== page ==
Tuesday, April 20, 2010

The Birth of the Milky Way Empire

"A long time ago in a galaxy far far away....Mary Alactivst was one of the last of her kind. She was breastfed by her mother, an oddity for sure because the Empire considered breastfeeding revolting, disgusting, on the level of the Primitives. Mary's mother kept to herself, never nursing in public because she did not want to attract the attention of the Elites. The Elites were the movers and shakers of society. They governed the Empire. They owned the lands, the money system, and approved or disapproved who was allowed to be schooled in the Ways of the Empire. Survival was difficult if not impossible without their approval. There were those who lived on the fringes of society who risked their lives to be one of the Free. Mary's mother was one of the Free."
Freedom. Yesterday, an anole, a common lizard in Florida, hitched a ride on the hood of my truck. I didn't see him until I was moving down the rode. He hunkered down and clung to the hood. I was in heavy traffic, no place to stop. I said to him, "Hang on Buddy, I'll stop as soon as I can." He seemed to hear me and clung on despite the difficulty. I found a park and stopped by a tree. I jumped out of the truck and gave him a nudge to jump off my truck. He jumped. He jumped on me, which I really didn't expect. I jumped and he jumped off me and ran under my truck. I got back in my truck and very carefully pulled away not wanting to run over the guy I just saved. As I drove away, Mr. Crow flew down, and the chase was on. "Run Buddy, run!" Mr. Crow won. I saved Buddy so that Mr Crow could eat. Destiny.
Well what does that have to do with our saga about genetically engineering human milk components in plants? It's all about human Destiny. Now for a dose of the reality of our Biotech World. I'd like to introduce to you a company called Ventria Bioscience. This is the company that has sowed fields of rice with the genes for human milk components: lysozyme and lactoferrin. These components will be extracted from the rice plants (or barley or wheat-patent suggests a variety of plants but for now they are using rice) to be used in oral rehydration solutions and infant formulas. Ventria Bioscience was founded by Raymond Rodriguez in 1993. Professor Rodriguez is a professor at UC Davis and also Chairman and CEO of the Davis Bioscience Group. The current President and CEO of Ventria is Scott E. Deeter. Ventria planted their experimental fields in California first but were chased out by various concerns. They then had plans to plant their pharmaceutical crop in Missouri But Anheuser-Busch and Riceland Foods were concerned about contamination from this unusal crop with their supplies of rice. They ended up with their experimental fields in North Carolina and Kansas. Currently, both their lysozyme and lactoferrin ingredients are going through the FDA GRAS process (GRAS notices 191 and 235). GRAS for both these items is "pending." I found the GRAS letters written by this company to the FDA highly enlightening.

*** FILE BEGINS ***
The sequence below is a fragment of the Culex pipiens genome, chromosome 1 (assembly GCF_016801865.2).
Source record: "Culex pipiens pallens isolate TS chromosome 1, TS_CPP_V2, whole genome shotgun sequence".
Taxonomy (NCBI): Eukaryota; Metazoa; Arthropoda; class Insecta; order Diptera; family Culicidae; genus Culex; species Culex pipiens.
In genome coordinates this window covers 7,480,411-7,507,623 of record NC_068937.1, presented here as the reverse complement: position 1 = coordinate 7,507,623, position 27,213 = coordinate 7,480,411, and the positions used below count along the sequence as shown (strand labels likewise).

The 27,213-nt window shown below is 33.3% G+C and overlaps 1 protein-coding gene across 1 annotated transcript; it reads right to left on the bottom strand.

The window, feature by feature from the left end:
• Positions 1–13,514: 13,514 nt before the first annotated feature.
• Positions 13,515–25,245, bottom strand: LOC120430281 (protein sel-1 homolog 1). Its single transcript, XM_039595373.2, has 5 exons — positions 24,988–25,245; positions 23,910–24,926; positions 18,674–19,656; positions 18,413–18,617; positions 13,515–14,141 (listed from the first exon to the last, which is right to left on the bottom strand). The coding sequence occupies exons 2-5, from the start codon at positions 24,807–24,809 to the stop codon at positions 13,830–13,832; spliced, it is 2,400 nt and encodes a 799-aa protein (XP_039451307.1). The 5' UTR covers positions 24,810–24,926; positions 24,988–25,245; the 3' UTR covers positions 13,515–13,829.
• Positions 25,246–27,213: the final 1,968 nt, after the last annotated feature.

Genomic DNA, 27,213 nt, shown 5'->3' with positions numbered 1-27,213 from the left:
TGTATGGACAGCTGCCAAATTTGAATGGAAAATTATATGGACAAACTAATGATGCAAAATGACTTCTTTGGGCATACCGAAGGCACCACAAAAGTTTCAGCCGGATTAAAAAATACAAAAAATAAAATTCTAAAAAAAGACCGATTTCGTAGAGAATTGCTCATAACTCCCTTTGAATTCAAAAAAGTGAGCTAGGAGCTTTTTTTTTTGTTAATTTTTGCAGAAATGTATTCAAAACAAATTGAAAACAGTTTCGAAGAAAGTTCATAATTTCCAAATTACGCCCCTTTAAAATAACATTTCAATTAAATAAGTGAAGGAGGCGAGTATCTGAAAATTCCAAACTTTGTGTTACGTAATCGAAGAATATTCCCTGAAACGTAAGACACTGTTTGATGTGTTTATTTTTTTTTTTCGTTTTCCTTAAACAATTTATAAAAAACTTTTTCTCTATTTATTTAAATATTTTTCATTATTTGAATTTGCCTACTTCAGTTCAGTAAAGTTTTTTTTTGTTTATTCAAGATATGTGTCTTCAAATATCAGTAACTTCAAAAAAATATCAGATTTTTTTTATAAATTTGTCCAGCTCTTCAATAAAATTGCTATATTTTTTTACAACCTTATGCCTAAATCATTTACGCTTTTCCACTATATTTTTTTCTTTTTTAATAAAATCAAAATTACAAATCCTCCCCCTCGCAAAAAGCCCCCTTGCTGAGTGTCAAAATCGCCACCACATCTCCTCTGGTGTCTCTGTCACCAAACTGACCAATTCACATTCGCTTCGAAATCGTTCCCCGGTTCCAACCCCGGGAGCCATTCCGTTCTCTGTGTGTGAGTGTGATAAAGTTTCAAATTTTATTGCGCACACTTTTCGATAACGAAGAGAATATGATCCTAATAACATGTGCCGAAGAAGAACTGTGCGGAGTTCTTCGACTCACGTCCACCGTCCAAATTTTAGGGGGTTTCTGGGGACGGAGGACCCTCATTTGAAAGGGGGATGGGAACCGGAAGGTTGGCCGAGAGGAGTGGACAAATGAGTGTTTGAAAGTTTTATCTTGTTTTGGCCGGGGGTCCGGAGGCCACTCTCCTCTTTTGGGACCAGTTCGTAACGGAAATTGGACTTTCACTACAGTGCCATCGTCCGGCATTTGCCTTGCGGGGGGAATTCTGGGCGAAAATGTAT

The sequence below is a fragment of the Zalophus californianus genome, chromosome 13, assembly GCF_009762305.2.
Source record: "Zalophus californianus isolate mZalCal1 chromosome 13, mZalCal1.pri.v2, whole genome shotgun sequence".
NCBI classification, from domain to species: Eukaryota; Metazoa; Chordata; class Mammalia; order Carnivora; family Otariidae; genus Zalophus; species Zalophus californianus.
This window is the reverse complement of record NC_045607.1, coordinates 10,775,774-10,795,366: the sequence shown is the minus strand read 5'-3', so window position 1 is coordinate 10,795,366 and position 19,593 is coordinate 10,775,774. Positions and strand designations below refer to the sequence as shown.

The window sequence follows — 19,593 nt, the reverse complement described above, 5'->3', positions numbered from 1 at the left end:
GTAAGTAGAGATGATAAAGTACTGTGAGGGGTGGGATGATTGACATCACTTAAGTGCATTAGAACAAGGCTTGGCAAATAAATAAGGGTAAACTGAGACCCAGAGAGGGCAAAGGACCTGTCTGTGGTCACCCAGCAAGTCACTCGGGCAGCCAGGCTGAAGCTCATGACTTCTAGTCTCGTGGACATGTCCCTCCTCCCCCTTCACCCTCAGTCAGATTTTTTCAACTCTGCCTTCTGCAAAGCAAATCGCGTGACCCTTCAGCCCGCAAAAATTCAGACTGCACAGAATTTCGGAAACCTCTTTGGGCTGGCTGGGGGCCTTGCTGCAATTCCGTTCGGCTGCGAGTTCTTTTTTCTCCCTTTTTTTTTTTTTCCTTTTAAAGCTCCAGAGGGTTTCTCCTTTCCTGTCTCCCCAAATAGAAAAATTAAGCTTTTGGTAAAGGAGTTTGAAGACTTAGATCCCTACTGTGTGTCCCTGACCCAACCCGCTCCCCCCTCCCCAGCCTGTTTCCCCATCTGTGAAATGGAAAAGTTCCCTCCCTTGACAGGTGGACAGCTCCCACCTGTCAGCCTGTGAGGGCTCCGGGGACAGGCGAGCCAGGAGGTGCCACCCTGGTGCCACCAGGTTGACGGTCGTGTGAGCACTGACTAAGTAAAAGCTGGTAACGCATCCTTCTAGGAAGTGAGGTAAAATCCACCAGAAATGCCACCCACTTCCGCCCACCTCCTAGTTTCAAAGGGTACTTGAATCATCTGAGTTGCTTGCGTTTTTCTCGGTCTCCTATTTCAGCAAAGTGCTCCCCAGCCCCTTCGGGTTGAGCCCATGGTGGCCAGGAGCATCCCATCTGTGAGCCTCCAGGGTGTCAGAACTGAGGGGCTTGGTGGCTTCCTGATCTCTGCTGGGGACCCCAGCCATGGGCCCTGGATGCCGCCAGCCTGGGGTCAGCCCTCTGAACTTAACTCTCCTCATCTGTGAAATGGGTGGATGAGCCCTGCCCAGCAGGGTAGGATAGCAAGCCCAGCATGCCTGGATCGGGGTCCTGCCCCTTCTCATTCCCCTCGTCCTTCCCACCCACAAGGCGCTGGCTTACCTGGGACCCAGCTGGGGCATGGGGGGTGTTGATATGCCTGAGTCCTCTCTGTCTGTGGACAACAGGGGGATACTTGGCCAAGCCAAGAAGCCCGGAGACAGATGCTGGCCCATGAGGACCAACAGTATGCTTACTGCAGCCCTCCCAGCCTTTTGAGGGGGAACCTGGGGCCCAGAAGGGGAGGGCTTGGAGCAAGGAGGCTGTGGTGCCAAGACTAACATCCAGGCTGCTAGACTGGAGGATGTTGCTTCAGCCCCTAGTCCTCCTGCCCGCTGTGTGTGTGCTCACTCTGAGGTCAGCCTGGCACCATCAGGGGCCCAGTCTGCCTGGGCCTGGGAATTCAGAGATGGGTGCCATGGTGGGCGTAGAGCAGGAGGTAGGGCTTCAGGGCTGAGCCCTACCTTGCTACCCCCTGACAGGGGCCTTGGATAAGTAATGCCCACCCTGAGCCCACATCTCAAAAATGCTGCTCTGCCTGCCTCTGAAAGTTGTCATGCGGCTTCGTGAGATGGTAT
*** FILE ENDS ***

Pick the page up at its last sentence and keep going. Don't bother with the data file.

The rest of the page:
The use of evidence (scientific research) for its GRAS status is referenced by the DARLING Study. The DARLING Study is well-known among IBCLCs. Fascinating that the safety of genetically engineered human milk components is based partly on studies on human milk. Of course the FDA belief that gentically engineered organisms are equivalent to the real thing has alot to do with using this as evidence of safety. "The protective effects of breast feeding against infection, in a relatively affluent population, first year of life incidence of diarrheal illness in breast fed infants half that of formula. Dewey et al 1995") Evidence-based medicine. Sort of ironic that the safety of genetically engineering human milk components is based on the safety of breastfeeding. The safety that mothers aren't aware of because no one discusses risks of infant formula. Stay tuned for more on Recombinant Times....
Copyright 2010 Valerie W. McClain

Friday, April 16, 2010

Rummage Sale: the connect between milk banks and the infant formula industry